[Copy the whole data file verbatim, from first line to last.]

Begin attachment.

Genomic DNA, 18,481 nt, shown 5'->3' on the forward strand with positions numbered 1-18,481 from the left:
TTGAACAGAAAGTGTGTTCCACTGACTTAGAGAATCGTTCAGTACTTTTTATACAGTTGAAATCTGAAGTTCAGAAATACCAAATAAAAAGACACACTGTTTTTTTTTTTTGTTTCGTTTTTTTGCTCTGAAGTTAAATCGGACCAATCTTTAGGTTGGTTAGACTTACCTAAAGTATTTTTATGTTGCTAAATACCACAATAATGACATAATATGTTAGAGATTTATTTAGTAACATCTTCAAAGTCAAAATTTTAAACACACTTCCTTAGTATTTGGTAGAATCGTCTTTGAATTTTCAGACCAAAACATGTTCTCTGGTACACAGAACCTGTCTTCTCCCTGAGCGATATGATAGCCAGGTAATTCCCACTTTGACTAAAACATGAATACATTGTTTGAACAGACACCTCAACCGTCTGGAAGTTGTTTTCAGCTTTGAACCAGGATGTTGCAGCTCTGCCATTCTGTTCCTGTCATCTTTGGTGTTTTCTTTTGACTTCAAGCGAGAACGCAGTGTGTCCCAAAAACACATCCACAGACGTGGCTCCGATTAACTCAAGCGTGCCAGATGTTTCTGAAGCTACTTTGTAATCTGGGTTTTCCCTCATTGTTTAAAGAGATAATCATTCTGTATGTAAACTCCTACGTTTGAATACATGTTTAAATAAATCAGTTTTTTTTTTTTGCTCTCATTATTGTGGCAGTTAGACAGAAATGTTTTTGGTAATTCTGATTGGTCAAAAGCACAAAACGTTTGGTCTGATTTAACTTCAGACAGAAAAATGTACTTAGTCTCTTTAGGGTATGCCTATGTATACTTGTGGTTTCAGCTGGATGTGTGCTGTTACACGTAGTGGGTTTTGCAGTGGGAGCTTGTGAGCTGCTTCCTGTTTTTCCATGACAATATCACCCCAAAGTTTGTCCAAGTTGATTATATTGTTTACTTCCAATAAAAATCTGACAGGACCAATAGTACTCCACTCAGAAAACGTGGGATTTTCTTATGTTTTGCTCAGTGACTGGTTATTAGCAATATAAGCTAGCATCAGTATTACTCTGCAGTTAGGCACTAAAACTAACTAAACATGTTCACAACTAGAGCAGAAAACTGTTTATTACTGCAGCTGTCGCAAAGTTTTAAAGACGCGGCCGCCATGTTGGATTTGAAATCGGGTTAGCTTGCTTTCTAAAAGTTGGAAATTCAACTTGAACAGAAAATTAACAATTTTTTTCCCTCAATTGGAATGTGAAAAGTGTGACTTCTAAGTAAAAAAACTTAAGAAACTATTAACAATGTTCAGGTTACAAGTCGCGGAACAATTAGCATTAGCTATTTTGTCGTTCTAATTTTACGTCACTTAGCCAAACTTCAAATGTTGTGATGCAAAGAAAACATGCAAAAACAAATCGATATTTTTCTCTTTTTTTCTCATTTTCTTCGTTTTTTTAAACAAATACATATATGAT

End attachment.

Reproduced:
Genomic DNA, 18,481 nt, shown 5'->3' on the forward strand with positions numbered 1-18,481 from the left:
TTGAACAGAAAGTGTGTTCCACTGACTTAGAGAATCGTTCAGTACTTTTTATACAGTTGAAATCTGAAGTTCAGAAATACCAAATAAAAAGACACACTGTTTTTTTTTTTTGTTTCGTTTTTTTGCTCTGAAGTTAAATCGGACCAATCTTTAGGTTGGTTAGACTTACCTAAAGTATTTTTATGTTGCTAAATACCACAATAATGACATAATATGTTAGAGATTTATTTAGTAACATCTTCAAAGTCAAAATTTTAAACACACTTCCTTAGTATTTGGTAGAATCGTCTTTGAATTTTCAGACCAAAACATGTTCTCTGGTACACAGAACCTGTCTTCTCCCTGAGCGATATGATAGCCAGGTAATTCCCACTTTGACTAAAACATGAATACATTGTTTGAACAGACACCTCAACCGTCTGGAAGTTGTTTTCAGCTTTGAACCAGGATGTTGCAGCTCTGCCATTCTGTTCCTGTCATCTTTGGTGTTTTCTTTTGACTTCAAGCGAGAACGCAGTGTGTCCCAAAAACACATCCACAGACGTGGCTCCGATTAACTCAAGCGTGCCAGATGTTTCTGAAGCTACTTTGTAATCTGGGTTTTCCCTCATTGTTTAAAGAGATAATCATTCTGTATGTAAACTCCTACGTTTGAATACATGTTTAAATAAATCAGTTTTTTTTTTTTGCTCTCATTATTGTGGCAGTTAGACAGAAATGTTTTTGGTAATTCTGATTGGTCAAAAGCACAAAACGTTTGGTCTGATTTAACTTCAGACAGAAAAATGTACTTAGTCTCTTTAGGGTATGCCTATGTATACTTGTGGTTTCAGCTGGATGTGTGCTGTTACACGTAGTGGGTTTTGCAGTGGGAGCTTGTGAGCTGCTTCCTGTTTTTCCATGACAATATCACCCCAAAGTTTGTCCAAGTTGATTATATTGTTTACTTCCAATAAAAATCTGACAGGACCAATAGTACTCCACTCAGAAAACGTGGGATTTTCTTATGTTTTGCTCAGTGACTGGTTATTAGCAATATAAGCTAGCATCAGTATTACTCTGCAGTTAGGCACTAAAACTAACTAAACATGTTCACAACTAGAGCAGAAAACTGTTTATTACTGCAGCTGTCGCAAAGTTTTAAAGACGCGGCCGCCATGTTGGATTTGAAATCGGGTTAGCTTGCTTTCTAAAAGTTGGAAATTCAACTTGAACAGAAAATTAACAATTTTTTTCCCTCAATTGGAATGTGAAAAGTGTGACTTCTAAGTAAAAAAACTTAAGAAACTATTAACAATGTTCAGGTTACAAGTCGCGGAACAATTAGCATTAGCTATTTTGTCGTTCTAATTTTACGTCACTTAGCCAAACTTCAAATGTTGTGATGCAAAGAAAACATGCAAAAACAAATCGATATTTTTCTCTTTTTTTCTCATTTTCTTCGTTTTTTTAAACAAATACATATATGAT